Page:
Researchers have discovered a shocking revelation about champagne. The way you pour can enhance the flavor. (Or flavour, if you're from across the pond.)
How do I get this job of "champagne researcher," by the way?
The BBC is reporting this story, but I could have told them about the many benefits of pouring champagne like you pour beer, at an angle instead of straight down. Mostly because I'll spill the bubbly stuff all over my kitchen counter if I toss it right in the glass. I don't think I'm the only one who conserves their sparkling wine in this manner.
Yet, it's now an official "study." Again, how can I apply for this research position?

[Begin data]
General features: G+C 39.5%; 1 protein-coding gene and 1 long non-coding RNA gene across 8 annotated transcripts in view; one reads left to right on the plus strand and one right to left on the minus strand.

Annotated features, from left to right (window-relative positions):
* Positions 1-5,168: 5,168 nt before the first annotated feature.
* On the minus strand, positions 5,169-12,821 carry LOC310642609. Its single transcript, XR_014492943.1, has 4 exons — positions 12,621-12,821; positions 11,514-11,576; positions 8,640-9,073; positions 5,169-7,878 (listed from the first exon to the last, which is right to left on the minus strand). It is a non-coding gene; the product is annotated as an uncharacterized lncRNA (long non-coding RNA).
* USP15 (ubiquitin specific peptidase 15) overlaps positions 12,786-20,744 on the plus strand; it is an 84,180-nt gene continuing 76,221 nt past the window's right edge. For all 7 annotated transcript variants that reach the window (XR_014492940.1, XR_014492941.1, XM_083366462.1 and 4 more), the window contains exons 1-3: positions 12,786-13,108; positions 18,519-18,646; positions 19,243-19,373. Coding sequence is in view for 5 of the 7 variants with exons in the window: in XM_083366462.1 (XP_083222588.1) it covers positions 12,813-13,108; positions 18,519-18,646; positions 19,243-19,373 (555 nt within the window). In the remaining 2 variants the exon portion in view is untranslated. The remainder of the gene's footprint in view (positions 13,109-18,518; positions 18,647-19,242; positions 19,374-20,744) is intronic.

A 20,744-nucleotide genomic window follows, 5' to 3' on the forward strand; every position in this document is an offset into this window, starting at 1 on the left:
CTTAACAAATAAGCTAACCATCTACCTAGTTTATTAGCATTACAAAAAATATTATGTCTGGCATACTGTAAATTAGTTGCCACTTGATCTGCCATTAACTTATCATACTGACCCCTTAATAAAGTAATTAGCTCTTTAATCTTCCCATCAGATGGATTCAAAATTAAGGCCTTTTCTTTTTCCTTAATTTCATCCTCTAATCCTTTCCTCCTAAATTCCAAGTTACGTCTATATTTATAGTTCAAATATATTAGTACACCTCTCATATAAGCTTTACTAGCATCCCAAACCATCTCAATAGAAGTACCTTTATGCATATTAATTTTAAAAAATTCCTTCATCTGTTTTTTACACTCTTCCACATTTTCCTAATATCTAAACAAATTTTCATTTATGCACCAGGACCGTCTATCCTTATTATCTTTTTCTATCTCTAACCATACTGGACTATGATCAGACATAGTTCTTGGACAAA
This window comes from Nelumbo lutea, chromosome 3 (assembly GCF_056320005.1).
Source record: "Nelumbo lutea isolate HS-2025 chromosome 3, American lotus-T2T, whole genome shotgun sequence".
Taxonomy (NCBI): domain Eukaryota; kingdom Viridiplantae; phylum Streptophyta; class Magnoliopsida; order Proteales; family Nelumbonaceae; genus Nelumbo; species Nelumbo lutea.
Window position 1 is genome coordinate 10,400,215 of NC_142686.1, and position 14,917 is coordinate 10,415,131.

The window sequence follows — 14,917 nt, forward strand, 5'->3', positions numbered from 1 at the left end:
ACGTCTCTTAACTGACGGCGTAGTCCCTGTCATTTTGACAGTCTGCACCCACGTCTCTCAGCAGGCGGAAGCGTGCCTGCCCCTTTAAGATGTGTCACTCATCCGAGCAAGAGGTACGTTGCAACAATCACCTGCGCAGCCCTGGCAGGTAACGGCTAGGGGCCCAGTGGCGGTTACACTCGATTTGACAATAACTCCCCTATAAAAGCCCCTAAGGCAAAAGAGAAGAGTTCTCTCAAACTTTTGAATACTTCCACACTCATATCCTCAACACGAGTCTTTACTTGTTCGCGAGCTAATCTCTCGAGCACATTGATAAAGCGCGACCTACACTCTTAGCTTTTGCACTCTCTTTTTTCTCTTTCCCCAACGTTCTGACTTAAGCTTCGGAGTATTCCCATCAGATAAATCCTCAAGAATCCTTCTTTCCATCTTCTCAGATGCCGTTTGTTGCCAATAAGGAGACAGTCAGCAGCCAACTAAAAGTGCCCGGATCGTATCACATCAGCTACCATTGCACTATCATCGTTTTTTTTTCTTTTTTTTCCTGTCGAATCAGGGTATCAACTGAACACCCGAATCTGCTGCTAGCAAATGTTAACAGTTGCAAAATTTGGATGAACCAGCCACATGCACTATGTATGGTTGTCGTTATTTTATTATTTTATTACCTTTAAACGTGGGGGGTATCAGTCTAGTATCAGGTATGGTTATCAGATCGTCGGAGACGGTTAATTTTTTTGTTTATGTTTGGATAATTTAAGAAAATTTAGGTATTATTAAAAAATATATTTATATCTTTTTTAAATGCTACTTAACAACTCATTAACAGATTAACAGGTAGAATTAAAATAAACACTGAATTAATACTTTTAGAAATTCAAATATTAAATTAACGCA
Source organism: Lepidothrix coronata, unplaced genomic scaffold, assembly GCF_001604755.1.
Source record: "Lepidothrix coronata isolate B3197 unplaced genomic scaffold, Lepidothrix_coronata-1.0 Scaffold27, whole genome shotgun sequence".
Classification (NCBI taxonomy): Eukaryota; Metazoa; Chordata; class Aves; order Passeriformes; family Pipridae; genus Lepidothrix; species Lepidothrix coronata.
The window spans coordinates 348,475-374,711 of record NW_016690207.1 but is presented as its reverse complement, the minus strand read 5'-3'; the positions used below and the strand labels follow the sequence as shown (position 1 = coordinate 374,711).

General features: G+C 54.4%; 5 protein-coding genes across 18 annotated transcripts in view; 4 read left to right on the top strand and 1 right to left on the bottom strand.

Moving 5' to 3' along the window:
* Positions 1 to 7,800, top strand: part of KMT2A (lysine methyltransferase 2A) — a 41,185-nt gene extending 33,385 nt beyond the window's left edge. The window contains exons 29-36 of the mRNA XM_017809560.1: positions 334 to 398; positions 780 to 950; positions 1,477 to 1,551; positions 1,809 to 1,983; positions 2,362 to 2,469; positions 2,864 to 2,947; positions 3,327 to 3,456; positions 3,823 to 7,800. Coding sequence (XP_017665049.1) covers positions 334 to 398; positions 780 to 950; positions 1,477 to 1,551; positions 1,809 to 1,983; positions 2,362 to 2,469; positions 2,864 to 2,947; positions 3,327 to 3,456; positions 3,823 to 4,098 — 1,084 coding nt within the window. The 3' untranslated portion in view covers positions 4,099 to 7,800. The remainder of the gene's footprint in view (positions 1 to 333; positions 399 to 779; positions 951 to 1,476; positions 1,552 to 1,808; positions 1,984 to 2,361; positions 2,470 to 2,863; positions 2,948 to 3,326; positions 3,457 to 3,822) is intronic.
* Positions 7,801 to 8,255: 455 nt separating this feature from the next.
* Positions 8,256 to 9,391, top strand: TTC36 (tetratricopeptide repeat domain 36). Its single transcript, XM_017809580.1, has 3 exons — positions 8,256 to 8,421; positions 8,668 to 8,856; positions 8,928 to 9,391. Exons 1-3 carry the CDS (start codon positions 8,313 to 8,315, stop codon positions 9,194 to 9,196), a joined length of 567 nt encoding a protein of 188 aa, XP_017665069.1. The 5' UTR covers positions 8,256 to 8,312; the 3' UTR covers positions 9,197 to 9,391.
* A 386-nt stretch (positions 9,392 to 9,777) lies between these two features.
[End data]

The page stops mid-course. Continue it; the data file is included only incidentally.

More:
The Journal of Agriculture and Food Chemistry published these findings:
"This quickly vertically extends and then progressively collapses during serving," they reported. "This way is the traditional way of serving champagne and sparkling wines in bars, clubs, and restaurants."
The scientists concluded: "Since dissolved CO2 is known to be of great importance in champagne and sparkling wine tasting, would not it be pertinent to revisit the way champagne should be served?"
Dr Liger-Belair and his colleagues are now constructing a mathematical model to describe "CO2 discharge during the champagne pouring process."
All righty then! For those of you who have not already adapted this tilted glass pour, do it now and taste the magic.
How do you pour your champagne into the glass?
Image via ori2uru/Flickr